Spiritual Meaning of GENESIS 28:18-19
AC 3722. Verses 18, 19. And Jacob rose up early in the morning, and took the stone that he had placed for his pillows, and set it up for a pillar, and poured oil upon the head of it. And he called the name of that place Bethel; but the name of the city was Luz at the first. "And Jacob rose up early in the morning," signifies a state of enlightenment; " and took the stone," signifies truth "that he had placed for his pillows," signifies with which there was communication with the Divine; "and set it up for a pillar," signifies a holy boundary; "and poured oil upon the head of it," signifies the holy good from which it was derived; "and he called the name of that place Bethel," signifies the quality of the state; "but the name of the city was Luz at the first," signifies the quality of the former state.
AC 3723. And Jacob rose up early in the morning. That this signifies a state of enlightenment, is evident from the signification of "rising in the morning early," as being a state of enlightenment (n. 3458); for when mention is made in the Word of "arising," it implies somewhat of elevation (n. 2401, 2785, 2912, 2927, 3171); and "morning" signifies the coming of heavenly light. Thus in the present case the signification is elevation from obscurity into light, consequently a state of enlightenment.
AC 3724. And took the stone. That this signifies truth, is evident from the signification of "stone," as being truth (n. 1296, 1298, 3720).
AC 3725. That he had placed for his pillows. That this signifies with which there was communication with the Divine, is evident from the signification of "pillows," or neck supports, as being communication of a most general kind; concerning which see above (n. 3695).
AC 3726. And set it up for a pillar. That this signifies a holy boundary, is evident from the signification of a "pillar," concerning which in what follows. How the case herein is may be seen from what goes before; namely, that the subject is the order by which the Lord made His natural Divine; and in the representative sense, how the Lord makes new or regenerates the natural of man. The nature of this order has already been frequently stated and shown; namely, that while man is being regenerated, and truth is regarded in the first place, it is inverse; and that it is restored when man has been regenerated, and good is set in the first place, and truth in the last (n. 3325, 3330, 3332, 3336, 3539, 3548, 3556, 3563, 3570, 3576, 3603, 3688). This was represented by the ladder by which the angels ascended and descended, where it is first said that they ascended, and afterwards that they descended (n. 3701). The ascent is now treated of; namely, that it is from the ultimate of order (n. 3720, 3721) in the present verse that it is truth which is the ultimate of order. It is this ultimate which is called a holy boundary, and is signified by the stone which Jacob took and set for a pillar. That truth is the ultimate of order, may be seen from the fact that good cannot terminate in good, but in truth, for truth is the recipient of good (n. 2261, 2434, 3049, 3068, 3180, 3318, 3387, 3470, 3570).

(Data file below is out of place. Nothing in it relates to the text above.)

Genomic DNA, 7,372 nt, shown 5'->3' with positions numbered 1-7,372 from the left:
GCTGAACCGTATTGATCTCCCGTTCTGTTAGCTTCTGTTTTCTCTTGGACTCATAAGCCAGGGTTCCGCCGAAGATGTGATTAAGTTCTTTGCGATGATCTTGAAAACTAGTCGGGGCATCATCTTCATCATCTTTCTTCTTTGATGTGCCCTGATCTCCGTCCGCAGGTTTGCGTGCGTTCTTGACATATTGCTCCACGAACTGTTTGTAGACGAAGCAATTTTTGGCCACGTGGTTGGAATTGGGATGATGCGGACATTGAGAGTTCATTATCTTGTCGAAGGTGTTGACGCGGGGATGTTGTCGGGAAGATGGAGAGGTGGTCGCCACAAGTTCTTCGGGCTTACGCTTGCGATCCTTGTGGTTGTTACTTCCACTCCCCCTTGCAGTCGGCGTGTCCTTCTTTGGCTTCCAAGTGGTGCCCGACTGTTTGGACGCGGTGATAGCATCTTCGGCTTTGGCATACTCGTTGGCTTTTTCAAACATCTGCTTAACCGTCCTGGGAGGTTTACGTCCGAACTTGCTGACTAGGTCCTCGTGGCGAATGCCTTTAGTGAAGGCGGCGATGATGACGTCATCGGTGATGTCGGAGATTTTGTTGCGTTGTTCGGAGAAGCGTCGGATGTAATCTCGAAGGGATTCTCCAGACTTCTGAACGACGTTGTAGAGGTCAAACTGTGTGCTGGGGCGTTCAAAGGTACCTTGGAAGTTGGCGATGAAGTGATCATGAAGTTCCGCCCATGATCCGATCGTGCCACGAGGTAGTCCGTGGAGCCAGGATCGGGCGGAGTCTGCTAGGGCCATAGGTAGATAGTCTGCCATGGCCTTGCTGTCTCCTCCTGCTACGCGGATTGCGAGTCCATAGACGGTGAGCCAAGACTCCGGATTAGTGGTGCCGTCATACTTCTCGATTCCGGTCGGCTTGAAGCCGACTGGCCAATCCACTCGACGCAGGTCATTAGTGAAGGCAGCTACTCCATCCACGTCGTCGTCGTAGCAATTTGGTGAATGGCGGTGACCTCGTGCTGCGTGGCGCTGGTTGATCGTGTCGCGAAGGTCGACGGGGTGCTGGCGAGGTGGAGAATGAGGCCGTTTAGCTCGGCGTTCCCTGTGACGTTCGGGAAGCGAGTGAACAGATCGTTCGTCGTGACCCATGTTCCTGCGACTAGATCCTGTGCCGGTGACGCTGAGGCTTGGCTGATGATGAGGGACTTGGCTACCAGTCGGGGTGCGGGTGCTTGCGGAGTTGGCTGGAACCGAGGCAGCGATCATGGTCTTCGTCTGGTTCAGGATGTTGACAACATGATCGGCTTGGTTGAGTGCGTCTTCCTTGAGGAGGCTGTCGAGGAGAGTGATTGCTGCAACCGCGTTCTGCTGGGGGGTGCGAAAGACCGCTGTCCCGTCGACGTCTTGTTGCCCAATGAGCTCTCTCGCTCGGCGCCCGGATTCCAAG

Good in man without truth, that is, without conjunction with truth, is such good as there is in little children, who as yet have nothing of wisdom, because they have nothing of intelligence; but in so far as a child in his advancement to adult age receives truth from good, or in so far as truth in him is conjoined with good, so far he becomes a man. This shows that good is the first of order, and truth the last; and thus it follows that man ought to begin from memory-knowledges, which are the truths of the natural man, and afterwards from doctrinal things, which are the truths of the spiritual man in his natural, in order to be initiated into the intelligence of wisdom; that is, to enter into spiritual life, whereby man becomes man (n. 3504). For example, in order that man as a spiritual man may love his neighbor, he must first learn what spiritual love or charity is, and who is his neighbor. Before he knows this he may indeed love his neighbor, but as a natural, not as a spiritual man, that is, from natural good, not from spiritual good (n. 3470, 3471); whereas after he has attained this knowledge, then spiritual good from the Lord may be implanted therein; and this is the case with all the rest of what are called knowledges, or doctrinal things, or in general, truths.